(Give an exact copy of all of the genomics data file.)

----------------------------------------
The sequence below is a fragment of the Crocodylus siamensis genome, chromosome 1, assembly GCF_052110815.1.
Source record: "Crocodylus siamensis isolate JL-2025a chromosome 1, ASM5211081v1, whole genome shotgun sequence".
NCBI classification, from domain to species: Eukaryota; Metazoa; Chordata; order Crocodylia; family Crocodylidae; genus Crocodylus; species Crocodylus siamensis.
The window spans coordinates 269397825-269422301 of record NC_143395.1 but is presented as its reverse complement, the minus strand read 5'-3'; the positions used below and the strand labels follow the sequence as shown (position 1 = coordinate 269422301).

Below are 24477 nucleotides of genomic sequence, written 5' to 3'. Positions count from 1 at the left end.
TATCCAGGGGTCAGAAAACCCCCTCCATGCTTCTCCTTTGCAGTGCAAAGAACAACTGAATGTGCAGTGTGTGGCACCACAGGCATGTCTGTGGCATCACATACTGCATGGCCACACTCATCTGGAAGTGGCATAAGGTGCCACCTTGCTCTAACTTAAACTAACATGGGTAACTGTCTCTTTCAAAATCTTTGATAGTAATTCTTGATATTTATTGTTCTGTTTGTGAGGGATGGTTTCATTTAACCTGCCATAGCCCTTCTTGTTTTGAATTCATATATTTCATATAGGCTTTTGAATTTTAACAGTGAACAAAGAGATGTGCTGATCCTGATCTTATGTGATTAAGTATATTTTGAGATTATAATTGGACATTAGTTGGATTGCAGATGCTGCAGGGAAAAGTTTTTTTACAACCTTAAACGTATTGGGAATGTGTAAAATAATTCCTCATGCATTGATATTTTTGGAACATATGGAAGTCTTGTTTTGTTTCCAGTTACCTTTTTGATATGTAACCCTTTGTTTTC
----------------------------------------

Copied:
The sequence below is a fragment of the Crocodylus siamensis genome, chromosome 1, assembly GCF_052110815.1.
Source record: "Crocodylus siamensis isolate JL-2025a chromosome 1, ASM5211081v1, whole genome shotgun sequence".
NCBI classification, from domain to species: Eukaryota; Metazoa; Chordata; order Crocodylia; family Crocodylidae; genus Crocodylus; species Crocodylus siamensis.
The window spans coordinates 269397825-269422301 of record NC_143395.1 but is presented as its reverse complement, the minus strand read 5'-3'; the positions used below and the strand labels follow the sequence as shown (position 1 = coordinate 269422301).

Below are 24477 nucleotides of genomic sequence, written 5' to 3'. Positions count from 1 at the left end.
TATCCAGGGGTCAGAAAACCCCCTCCATGCTTCTCCTTTGCAGTGCAAAGAACAACTGAATGTGCAGTGTGTGGCACCACAGGCATGTCTGTGGCATCACATACTGCATGGCCACACTCATCTGGAAGTGGCATAAGGTGCCACCTTGCTCTAACTTAAACTAACATGGGTAACTGTCTCTTTCAAAATCTTTGATAGTAATTCTTGATATTTATTGTTCTGTTTGTGAGGGATGGTTTCATTTAACCTGCCATAGCCCTTCTTGTTTTGAATTCATATATTTCATATAGGCTTTTGAATTTTAACAGTGAACAAAGAGATGTGCTGATCCTGATCTTATGTGATTAAGTATATTTTGAGATTATAATTGGACATTAGTTGGATTGCAGATGCTGCAGGGAAAAGTTTTTTTACAACCTTAAACGTATTGGGAATGTGTAAAATAATTCCTCATGCATTGATATTTTTGGAACATATGGAAGTCTTGTTTTGTTTCCAGTTACCTTTTTGATATGTAACCCTTTGTTTTC